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Fairness and Equalityissues-equality

Tammy Baldwin in cafeIn 1998 Tammy Baldwin became the first woman in Wisconsin’s history to be elected to the U.S. House of Representatives, as well as the first openly gay non incumbent elected to Congress in American history. When elected to the U.S. Senate she will be Wisconsin’s first woman senator and the first openly gay person to serve in the Senate.

Wisconsin has a long history of LGBT equality, and in 1982 became the first state in the country to adopt a comprehensive bill to prohibit discrimination based on sexual orientation.

Tammy believes fairness, equality and opportunity are at the core of who we are as a state and nation. That is why she has fought to build a stronger America where everybody has a seat at the table.

In Congress Baldwin has played a leading role on advancing equality. She is a founding member of the LGBT Equality Caucus, which now has 103 members, and she has been a leading advocate on the issue of bullying and suicide among LGBT youth.

With Tammy’s strong support and after years of work by a bipartisan group of Representatives and Senators, the Matthew Shepherd and James Byrd Hate Crimes Act became law in 2007. This law extends federal hate crimes law to include attacks on victims based on their actual or perceived sexual orientation or gender identity.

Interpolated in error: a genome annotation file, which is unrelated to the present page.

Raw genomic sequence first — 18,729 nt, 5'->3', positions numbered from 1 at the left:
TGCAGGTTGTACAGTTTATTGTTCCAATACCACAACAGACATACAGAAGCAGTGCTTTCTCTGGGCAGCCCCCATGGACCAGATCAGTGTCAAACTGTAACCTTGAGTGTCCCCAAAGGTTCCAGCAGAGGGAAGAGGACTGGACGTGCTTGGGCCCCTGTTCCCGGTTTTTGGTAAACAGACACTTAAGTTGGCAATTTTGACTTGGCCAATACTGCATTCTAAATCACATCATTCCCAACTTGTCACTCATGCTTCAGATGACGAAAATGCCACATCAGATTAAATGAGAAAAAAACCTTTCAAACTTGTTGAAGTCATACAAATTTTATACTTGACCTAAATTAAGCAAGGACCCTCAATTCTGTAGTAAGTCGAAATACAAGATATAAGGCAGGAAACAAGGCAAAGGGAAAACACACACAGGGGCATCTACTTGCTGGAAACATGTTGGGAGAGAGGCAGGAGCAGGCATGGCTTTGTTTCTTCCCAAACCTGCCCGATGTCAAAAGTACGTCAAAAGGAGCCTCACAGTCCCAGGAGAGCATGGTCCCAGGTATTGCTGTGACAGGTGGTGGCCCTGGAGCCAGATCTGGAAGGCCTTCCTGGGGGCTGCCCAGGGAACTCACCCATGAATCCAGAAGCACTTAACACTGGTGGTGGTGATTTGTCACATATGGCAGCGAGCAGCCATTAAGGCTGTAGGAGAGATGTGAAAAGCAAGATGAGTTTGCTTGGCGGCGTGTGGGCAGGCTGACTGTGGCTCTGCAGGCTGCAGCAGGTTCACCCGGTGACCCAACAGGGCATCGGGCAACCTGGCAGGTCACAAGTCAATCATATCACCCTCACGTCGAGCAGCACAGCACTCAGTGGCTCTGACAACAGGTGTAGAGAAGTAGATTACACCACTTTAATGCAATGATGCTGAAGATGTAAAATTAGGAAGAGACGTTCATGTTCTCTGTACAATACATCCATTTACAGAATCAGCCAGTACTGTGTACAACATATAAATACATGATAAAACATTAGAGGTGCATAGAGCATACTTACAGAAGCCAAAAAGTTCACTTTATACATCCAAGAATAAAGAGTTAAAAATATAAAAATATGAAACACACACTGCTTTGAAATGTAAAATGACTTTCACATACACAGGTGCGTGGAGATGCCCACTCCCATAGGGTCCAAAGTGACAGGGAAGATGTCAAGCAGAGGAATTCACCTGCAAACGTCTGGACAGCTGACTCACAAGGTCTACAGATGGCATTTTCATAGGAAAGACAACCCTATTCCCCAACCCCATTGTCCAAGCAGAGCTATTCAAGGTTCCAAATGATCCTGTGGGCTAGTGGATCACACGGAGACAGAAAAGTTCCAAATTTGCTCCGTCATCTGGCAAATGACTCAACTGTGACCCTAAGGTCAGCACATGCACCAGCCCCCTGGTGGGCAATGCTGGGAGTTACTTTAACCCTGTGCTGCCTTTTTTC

In 2009, Tammy introduced the Respect for Marriage Act in order to uphold the principle that the federal government should not deny gay and lesbian couples the same rights and legal protections as straight couples, repealing DOMA.

For too long, hospital visitation rights have been arbitrarily denied many individuals, most especially to gay and lesbian Americans. That’s why Tammy supported President Obama’s 2011 decision to direct the Secretary of Health and Human Services to take steps to ensure that hospitals participating in Medicare or Medicaid respect the rights of patients to receive visitors and designate others to make decisions about medical care in the case of an emergency.

Tammy was also a lead sponsor of the 2010 repeal of the discriminatory law known as Don’t Ask, Don’t Tell,” so that no American ever again has to lie about who they are in order to serve the country we love. She is also a sponsor of the Employee Non Discrimination Act and believes that our anti-discrimination employment laws should be expanded to include sexual orientation and gender identity.

Tammy supports a comprehensive and inclusive reauthorization of the Violence Against Women Act to protect all victims of domestic violence, including college students, native Americans, immigrants, and LGBT individuals.

Tammy knows that American history moves in one direction: Forward.

Unfortunately, Tammy’s opponent wants to turn back the clock and write discrimination into our Constitution. But the Wisconsin Tammy knows believes that with each passing year and each generation, our country must become more equal – not less.